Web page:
• John Jantak

Baseball St. Lazare donates old uniforms to youngsters in the Dominican Republic


Children’s baseball teams in the Dominican Republic are benefitting from the donations of uniforms and equipment made by Baseball St. Lazare.

Baseball St. Lazare has found a novel way of recycling players’ old uniforms instead of disposing of them in the trash – they’ve decided to donate the used outfits and baseball equipment to schools in the Dominican Republic.

Jacky Connolly, Treasurer of the non-profit Baseball St. Lazare, told Your Local Journal the decision to donate their used uniforms began about four years ago when a day camp in Ste. Marthe sur le lac on Quebec’s north shore inquired whether some of the uniforms could be donated to their young players.

Despite the positive reception that the baseball league received from the day camp, it was harder to donate the remaining uniforms as other municipalities they approached didn’t want jerseys that were emblazoned with the Baseball St. Lazare logo.

“The former president of the league said we have get rid of the uniforms, we’re going to throw them in the garbage and we told him not to,” said Connolly. “As a mom, I couldn’t throw good items into the garbage.”

After playing with Baseball St. Lazare, Connolly’s son 12-year-old Jacob Nutt now plays baseball with the Montreal Titans Baseball Club. Nutt then met fellow team mate Yohan Quesada whose family is from the Dominican Republic.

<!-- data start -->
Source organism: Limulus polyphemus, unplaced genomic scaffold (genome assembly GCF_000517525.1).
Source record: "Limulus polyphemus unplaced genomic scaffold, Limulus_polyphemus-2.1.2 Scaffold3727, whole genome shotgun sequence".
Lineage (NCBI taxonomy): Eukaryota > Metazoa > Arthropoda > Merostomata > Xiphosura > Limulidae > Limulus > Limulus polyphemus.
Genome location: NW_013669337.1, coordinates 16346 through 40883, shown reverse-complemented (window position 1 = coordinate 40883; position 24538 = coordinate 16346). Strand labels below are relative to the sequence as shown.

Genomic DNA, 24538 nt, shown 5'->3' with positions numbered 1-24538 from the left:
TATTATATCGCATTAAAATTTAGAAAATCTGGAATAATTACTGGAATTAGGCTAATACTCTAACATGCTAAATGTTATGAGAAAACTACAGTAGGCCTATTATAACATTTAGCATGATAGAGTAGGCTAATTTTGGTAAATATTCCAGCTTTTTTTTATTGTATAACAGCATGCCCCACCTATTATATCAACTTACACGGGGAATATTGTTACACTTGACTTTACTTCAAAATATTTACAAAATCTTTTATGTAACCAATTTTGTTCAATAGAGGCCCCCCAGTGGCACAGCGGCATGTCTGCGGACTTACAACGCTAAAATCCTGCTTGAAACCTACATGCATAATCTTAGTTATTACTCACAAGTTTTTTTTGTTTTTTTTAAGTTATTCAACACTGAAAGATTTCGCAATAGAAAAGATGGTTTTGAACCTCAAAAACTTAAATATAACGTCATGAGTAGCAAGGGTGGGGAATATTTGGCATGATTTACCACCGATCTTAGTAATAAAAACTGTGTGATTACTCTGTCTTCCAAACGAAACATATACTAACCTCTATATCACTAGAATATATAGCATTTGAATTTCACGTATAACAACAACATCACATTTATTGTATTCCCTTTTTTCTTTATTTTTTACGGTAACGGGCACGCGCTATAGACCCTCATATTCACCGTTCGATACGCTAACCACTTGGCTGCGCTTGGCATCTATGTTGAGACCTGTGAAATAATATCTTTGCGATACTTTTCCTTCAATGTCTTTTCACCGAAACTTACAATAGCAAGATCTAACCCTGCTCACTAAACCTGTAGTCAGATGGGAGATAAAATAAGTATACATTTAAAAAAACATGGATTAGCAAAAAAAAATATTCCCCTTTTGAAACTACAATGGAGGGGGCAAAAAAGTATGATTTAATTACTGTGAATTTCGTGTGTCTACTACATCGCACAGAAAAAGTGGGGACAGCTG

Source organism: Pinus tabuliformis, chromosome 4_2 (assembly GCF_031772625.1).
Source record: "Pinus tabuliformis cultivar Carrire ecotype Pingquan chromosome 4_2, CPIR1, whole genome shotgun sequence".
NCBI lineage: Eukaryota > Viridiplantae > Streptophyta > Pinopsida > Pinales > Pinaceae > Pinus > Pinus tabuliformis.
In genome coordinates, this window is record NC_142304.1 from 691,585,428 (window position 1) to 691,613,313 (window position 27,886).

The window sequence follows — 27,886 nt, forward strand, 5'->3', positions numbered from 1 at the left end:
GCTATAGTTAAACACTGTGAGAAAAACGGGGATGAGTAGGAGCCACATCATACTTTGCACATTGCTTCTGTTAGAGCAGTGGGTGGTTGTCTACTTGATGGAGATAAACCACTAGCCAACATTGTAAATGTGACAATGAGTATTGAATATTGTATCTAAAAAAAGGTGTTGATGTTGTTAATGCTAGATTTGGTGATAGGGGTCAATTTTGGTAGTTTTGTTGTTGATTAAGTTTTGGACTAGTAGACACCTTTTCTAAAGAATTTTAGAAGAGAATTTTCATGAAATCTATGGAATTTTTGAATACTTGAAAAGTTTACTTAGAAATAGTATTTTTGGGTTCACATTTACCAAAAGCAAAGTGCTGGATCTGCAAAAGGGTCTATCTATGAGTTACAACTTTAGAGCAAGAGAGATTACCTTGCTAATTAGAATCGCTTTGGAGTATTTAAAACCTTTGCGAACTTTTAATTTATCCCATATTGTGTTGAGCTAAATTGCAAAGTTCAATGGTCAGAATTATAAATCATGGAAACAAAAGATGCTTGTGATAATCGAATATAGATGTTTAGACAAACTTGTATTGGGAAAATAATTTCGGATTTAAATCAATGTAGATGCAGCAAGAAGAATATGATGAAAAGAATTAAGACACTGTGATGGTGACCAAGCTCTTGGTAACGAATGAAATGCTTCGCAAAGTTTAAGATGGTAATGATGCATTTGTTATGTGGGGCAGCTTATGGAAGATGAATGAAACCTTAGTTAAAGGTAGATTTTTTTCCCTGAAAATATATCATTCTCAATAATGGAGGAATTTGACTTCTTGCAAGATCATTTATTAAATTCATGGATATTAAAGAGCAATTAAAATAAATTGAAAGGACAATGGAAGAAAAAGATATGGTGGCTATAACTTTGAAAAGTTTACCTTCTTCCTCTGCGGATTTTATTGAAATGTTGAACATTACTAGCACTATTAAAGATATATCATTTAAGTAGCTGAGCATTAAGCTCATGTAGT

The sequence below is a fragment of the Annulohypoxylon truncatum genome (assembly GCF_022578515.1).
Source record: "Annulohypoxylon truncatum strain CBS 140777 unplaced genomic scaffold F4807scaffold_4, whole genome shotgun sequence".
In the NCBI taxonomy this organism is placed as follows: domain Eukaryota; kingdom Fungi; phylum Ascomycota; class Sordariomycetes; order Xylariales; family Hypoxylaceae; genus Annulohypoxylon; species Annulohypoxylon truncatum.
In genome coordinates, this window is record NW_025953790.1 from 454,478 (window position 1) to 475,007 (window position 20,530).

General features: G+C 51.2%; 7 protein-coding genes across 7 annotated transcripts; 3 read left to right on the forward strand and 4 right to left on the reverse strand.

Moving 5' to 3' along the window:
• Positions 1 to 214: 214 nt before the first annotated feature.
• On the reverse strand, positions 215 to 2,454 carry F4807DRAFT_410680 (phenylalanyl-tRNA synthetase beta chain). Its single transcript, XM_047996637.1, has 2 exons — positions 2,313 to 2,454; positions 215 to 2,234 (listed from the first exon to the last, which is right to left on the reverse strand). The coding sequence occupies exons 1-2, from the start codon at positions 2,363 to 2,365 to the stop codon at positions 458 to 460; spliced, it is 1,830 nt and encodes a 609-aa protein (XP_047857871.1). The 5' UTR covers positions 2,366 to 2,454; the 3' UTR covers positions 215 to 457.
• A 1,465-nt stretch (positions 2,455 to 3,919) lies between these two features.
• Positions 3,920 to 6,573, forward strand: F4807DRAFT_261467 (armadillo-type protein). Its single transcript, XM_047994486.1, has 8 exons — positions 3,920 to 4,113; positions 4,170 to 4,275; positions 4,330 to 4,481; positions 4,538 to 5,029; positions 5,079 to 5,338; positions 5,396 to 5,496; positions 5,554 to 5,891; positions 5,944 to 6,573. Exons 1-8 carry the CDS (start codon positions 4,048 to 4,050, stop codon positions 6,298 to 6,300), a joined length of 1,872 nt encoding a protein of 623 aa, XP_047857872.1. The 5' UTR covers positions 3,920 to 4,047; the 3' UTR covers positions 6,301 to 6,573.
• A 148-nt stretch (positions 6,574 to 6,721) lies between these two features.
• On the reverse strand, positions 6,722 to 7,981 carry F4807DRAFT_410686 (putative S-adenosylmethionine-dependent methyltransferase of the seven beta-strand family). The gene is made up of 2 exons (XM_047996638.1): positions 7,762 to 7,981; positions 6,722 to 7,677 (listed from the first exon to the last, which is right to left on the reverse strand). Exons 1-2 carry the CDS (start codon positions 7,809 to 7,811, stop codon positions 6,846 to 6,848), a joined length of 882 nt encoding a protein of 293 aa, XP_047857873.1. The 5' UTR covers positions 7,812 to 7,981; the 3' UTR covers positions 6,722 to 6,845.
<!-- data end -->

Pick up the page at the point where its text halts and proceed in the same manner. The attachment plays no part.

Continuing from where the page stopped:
“I was talking to the boy’s mother, Julissa Santos, and she said that every year before the start of the school year in September, they send school supplies to the Dominican Republic,” said Connolly. “They also send a package of goods in December before Christmas.

“I met with her and she was interested in the uniforms,” Connolly added. “I brought a car load full of uniforms. There was enough to furnish five teams from three schools. We want this to become a regular routine because we know they need it. Now that spring training has begun, we’ll be asking parents to consider donating old cleats, gloves, and other accessories.”

The initiative started by Connolly along with the league’s registrar Connie O’Connell ensures old uniforms are given a second life. Connolly said when a youngster’s uniform no longer fits, a family will typically discard it and buy a new one. The initiative to recycle old uniforms by giving them to needy children ensures they will be given a new life, she said.

Connolly said Baseball St. Lazare also sends old bats that are dented but can still be used for practice, mitts, and cleats. Connolly is also requesting that parents consider donating their kid’s old sneakers because many children in the Dominican Republic play barefoot.

“It’s so nice to give to people who need it,” said Connolly. “We spoke to the parents during the start of spring training about donating their children’s old uniforms and they said, ‘What a great idea’. We also told our president Yan Léger about our initiative and he said, ‘Wow, good job!’”

The Beltre Baseball School, Los Santos Baseball School and Union deportiva la Comunidad, located in the Dominican Republic province of Santiago all benefitted from the donations. With the success of the initiative started by Connolly and O’Connell, they plan to contact other baseball leagues in the area to propose that their players’ old uniforms and accessories be donated.

Registration for the 2016 season of Baseball St. Lazare is being held March 17 at the St. Lazare Community Centre, 1301 rue du Bois. For more information, visit the league’s website at http://tinyurl.com/j3v7g4t.

To see more photos of the Dominican Republic teams, see our Facebook page.

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